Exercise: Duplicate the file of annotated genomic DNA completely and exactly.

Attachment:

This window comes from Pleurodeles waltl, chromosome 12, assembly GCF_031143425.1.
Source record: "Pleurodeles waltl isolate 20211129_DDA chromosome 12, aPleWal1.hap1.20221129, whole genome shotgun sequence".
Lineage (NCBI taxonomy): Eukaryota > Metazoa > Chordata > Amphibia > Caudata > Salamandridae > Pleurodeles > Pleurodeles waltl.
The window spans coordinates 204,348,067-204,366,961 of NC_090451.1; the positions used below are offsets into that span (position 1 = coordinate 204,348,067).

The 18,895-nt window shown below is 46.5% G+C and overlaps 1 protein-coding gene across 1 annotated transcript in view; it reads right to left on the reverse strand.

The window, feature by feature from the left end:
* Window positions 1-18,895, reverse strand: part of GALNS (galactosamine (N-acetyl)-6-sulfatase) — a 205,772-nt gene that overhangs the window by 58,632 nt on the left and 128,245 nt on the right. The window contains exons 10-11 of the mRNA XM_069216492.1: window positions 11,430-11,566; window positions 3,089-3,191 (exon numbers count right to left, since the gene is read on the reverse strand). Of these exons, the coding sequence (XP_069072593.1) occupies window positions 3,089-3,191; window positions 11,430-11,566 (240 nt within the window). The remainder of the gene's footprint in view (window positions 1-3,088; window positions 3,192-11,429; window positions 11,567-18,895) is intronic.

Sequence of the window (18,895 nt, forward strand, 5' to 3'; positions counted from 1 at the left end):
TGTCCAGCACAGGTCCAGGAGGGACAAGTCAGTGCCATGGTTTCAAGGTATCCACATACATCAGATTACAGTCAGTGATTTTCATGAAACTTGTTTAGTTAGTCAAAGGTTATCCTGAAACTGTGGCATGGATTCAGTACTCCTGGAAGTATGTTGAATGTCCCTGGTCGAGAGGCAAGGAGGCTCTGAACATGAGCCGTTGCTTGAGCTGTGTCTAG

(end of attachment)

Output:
This window comes from Pleurodeles waltl, chromosome 12, assembly GCF_031143425.1.
Source record: "Pleurodeles waltl isolate 20211129_DDA chromosome 12, aPleWal1.hap1.20221129, whole genome shotgun sequence".
Lineage (NCBI taxonomy): Eukaryota > Metazoa > Chordata > Amphibia > Caudata > Salamandridae > Pleurodeles > Pleurodeles waltl.
The window spans coordinates 204,348,067-204,366,961 of NC_090451.1; the positions used below are offsets into that span (position 1 = coordinate 204,348,067).

The 18,895-nt window shown below is 46.5% G+C and overlaps 1 protein-coding gene across 1 annotated transcript in view; it reads right to left on the reverse strand.

The window, feature by feature from the left end:
* Window positions 1-18,895, reverse strand: part of GALNS (galactosamine (N-acetyl)-6-sulfatase) — a 205,772-nt gene that overhangs the window by 58,632 nt on the left and 128,245 nt on the right. The window contains exons 10-11 of the mRNA XM_069216492.1: window positions 11,430-11,566; window positions 3,089-3,191 (exon numbers count right to left, since the gene is read on the reverse strand). Of these exons, the coding sequence (XP_069072593.1) occupies window positions 3,089-3,191; window positions 11,430-11,566 (240 nt within the window). The remainder of the gene's footprint in view (window positions 1-3,088; window positions 3,192-11,429; window positions 11,567-18,895) is intronic.

Sequence of the window (18,895 nt, forward strand, 5' to 3'; positions counted from 1 at the left end):
TGTCCAGCACAGGTCCAGGAGGGACAAGTCAGTGCCATGGTTTCAAGGTATCCACATACATCAGATTACAGTCAGTGATTTTCATGAAACTTGTTTAGTTAGTCAAAGGTTATCCTGAAACTGTGGCATGGATTCAGTACTCCTGGAAGTATGTTGAATGTCCCTGGTCGAGAGGCAAGGAGGCTCTGAACATGAGCCGTTGCTTGAGCTGTGTCTAG